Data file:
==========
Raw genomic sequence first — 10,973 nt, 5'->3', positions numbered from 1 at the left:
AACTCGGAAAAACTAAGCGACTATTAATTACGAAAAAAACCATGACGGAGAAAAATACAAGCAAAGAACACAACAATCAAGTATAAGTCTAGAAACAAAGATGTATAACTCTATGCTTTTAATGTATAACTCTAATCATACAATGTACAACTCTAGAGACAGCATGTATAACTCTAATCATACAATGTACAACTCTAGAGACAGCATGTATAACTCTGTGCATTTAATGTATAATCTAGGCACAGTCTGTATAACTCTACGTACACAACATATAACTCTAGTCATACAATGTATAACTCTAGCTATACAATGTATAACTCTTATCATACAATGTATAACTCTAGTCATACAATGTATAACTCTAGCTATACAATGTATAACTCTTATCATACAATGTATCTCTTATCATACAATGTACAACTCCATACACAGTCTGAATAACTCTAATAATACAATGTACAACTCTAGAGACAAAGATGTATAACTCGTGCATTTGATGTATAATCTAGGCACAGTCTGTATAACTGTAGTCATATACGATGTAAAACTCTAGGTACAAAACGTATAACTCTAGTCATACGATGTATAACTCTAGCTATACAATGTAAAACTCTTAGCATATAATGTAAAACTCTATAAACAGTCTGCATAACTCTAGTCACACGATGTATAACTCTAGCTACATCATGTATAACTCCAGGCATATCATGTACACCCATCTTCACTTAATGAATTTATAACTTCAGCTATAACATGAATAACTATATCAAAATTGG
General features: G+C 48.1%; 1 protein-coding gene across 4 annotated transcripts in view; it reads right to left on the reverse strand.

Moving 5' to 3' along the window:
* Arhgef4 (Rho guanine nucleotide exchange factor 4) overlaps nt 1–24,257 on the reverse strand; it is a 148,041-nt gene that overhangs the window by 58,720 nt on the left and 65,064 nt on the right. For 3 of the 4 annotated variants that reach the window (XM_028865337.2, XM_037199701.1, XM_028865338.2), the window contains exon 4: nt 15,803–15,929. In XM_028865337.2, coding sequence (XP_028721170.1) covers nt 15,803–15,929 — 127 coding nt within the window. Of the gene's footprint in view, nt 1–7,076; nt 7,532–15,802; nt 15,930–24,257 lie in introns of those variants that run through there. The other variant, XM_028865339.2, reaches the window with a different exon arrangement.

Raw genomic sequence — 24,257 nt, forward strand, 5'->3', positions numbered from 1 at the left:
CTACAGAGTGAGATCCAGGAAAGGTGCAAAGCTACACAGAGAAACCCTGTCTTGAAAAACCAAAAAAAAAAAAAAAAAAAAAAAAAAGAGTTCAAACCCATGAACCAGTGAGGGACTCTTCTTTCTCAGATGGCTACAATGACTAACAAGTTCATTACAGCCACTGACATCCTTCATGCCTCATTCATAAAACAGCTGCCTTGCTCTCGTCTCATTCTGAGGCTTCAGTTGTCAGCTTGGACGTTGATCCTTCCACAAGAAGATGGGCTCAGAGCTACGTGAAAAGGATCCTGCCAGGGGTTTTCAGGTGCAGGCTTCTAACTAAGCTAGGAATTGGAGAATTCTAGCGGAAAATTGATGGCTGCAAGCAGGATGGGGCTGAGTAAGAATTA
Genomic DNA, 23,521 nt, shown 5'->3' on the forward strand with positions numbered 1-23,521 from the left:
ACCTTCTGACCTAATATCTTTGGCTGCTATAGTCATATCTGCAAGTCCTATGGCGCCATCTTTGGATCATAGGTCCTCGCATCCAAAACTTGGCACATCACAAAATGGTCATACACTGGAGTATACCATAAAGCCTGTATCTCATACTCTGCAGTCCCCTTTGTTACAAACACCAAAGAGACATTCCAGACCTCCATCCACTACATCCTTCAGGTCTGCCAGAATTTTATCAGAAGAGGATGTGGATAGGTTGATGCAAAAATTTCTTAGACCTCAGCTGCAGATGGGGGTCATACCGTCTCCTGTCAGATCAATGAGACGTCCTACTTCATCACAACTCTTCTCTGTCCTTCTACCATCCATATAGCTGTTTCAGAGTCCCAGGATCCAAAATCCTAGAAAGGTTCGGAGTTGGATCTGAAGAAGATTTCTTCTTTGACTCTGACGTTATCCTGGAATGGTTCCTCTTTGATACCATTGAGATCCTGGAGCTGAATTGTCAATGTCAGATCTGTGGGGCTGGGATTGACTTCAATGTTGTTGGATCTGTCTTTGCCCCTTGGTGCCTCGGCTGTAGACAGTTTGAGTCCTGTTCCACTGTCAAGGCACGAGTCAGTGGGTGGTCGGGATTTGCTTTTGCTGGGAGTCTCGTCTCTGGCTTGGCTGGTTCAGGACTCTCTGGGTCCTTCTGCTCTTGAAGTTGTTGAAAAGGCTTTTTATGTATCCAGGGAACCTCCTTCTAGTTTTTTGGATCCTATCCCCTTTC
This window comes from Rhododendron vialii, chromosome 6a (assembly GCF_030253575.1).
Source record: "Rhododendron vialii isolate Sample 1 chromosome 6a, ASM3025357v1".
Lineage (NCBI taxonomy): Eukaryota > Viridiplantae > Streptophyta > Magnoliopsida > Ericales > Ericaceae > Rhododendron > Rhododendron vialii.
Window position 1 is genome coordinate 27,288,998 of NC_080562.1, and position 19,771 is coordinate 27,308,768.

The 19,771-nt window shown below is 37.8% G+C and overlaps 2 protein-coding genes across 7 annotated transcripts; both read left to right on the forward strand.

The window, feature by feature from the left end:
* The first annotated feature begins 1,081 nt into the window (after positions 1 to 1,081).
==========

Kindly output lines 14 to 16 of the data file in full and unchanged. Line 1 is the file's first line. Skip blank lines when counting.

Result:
The 19,771-nt window shown below is 37.8% G+C and overlaps 2 protein-coding genes across 7 annotated transcripts; both read left to right on the forward strand.

The window, feature by feature from the left end:
* The first annotated feature begins 1,081 nt into the window (after positions 1 to 1,081).